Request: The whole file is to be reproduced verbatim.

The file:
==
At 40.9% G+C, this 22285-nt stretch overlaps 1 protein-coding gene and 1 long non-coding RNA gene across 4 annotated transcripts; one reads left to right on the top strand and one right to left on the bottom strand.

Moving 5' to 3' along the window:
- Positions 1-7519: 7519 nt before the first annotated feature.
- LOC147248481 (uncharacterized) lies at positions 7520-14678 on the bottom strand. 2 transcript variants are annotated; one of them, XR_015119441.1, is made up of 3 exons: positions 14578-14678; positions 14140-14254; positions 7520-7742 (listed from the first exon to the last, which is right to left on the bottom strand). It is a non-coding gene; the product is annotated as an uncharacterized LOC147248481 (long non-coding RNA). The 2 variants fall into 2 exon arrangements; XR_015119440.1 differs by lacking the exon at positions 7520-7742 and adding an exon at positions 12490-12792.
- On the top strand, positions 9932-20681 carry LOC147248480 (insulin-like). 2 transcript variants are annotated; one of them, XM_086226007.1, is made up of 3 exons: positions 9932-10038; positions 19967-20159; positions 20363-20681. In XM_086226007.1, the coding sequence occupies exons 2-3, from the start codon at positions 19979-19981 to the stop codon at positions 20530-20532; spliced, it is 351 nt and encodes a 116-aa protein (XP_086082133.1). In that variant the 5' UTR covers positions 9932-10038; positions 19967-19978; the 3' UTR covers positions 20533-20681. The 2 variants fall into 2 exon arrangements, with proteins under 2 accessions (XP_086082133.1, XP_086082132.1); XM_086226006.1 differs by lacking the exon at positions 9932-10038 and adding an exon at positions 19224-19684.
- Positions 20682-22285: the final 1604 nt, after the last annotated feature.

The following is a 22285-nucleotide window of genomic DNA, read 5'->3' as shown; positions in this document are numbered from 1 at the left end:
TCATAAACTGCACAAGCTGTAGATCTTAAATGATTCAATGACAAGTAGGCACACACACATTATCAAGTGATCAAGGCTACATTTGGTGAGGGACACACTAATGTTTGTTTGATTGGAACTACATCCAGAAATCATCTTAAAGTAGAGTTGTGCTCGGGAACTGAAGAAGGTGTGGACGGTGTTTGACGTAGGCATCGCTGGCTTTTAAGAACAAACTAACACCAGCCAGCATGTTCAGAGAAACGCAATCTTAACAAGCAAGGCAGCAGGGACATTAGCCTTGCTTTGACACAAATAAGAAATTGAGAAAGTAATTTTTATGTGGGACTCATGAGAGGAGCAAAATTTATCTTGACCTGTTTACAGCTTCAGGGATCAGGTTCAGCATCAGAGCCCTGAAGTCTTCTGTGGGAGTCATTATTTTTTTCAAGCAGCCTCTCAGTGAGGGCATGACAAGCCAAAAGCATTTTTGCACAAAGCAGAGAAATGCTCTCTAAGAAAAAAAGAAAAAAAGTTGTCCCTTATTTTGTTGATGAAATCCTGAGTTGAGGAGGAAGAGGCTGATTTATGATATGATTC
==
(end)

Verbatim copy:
At 40.9% G+C, this 22285-nt stretch overlaps 1 protein-coding gene and 1 long non-coding RNA gene across 4 annotated transcripts; one reads left to right on the top strand and one right to left on the bottom strand.

Moving 5' to 3' along the window:
- Positions 1-7519: 7519 nt before the first annotated feature.
- LOC147248481 (uncharacterized) lies at positions 7520-14678 on the bottom strand. 2 transcript variants are annotated; one of them, XR_015119441.1, is made up of 3 exons: positions 14578-14678; positions 14140-14254; positions 7520-7742 (listed from the first exon to the last, which is right to left on the bottom strand). It is a non-coding gene; the product is annotated as an uncharacterized LOC147248481 (long non-coding RNA). The 2 variants fall into 2 exon arrangements; XR_015119440.1 differs by lacking the exon at positions 7520-7742 and adding an exon at positions 12490-12792.
- On the top strand, positions 9932-20681 carry LOC147248480 (insulin-like). 2 transcript variants are annotated; one of them, XM_086226007.1, is made up of 3 exons: positions 9932-10038; positions 19967-20159; positions 20363-20681. In XM_086226007.1, the coding sequence occupies exons 2-3, from the start codon at positions 19979-19981 to the stop codon at positions 20530-20532; spliced, it is 351 nt and encodes a 116-aa protein (XP_086082133.1). In that variant the 5' UTR covers positions 9932-10038; positions 19967-19978; the 3' UTR covers positions 20533-20681. The 2 variants fall into 2 exon arrangements, with proteins under 2 accessions (XP_086082133.1, XP_086082132.1); XM_086226006.1 differs by lacking the exon at positions 9932-10038 and adding an exon at positions 19224-19684.
- Positions 20682-22285: the final 1604 nt, after the last annotated feature.

The following is a 22285-nucleotide window of genomic DNA, read 5'->3' as shown; positions in this document are numbered from 1 at the left end:
TCATAAACTGCACAAGCTGTAGATCTTAAATGATTCAATGACAAGTAGGCACACACACATTATCAAGTGATCAAGGCTACATTTGGTGAGGGACACACTAATGTTTGTTTGATTGGAACTACATCCAGAAATCATCTTAAAGTAGAGTTGTGCTCGGGAACTGAAGAAGGTGTGGACGGTGTTTGACGTAGGCATCGCTGGCTTTTAAGAACAAACTAACACCAGCCAGCATGTTCAGAGAAACGCAATCTTAACAAGCAAGGCAGCAGGGACATTAGCCTTGCTTTGACACAAATAAGAAATTGAGAAAGTAATTTTTATGTGGGACTCATGAGAGGAGCAAAATTTATCTTGACCTGTTTACAGCTTCAGGGATCAGGTTCAGCATCAGAGCCCTGAAGTCTTCTGTGGGAGTCATTATTTTTTTCAAGCAGCCTCTCAGTGAGGGCATGACAAGCCAAAAGCATTTTTGCACAAAGCAGAGAAATGCTCTCTAAGAAAAAAAGAAAAAAAGTTGTCCCTTATTTTGTTGATGAAATCCTGAGTTGAGGAGGAAGAGGCTGATTTATGATATGATTC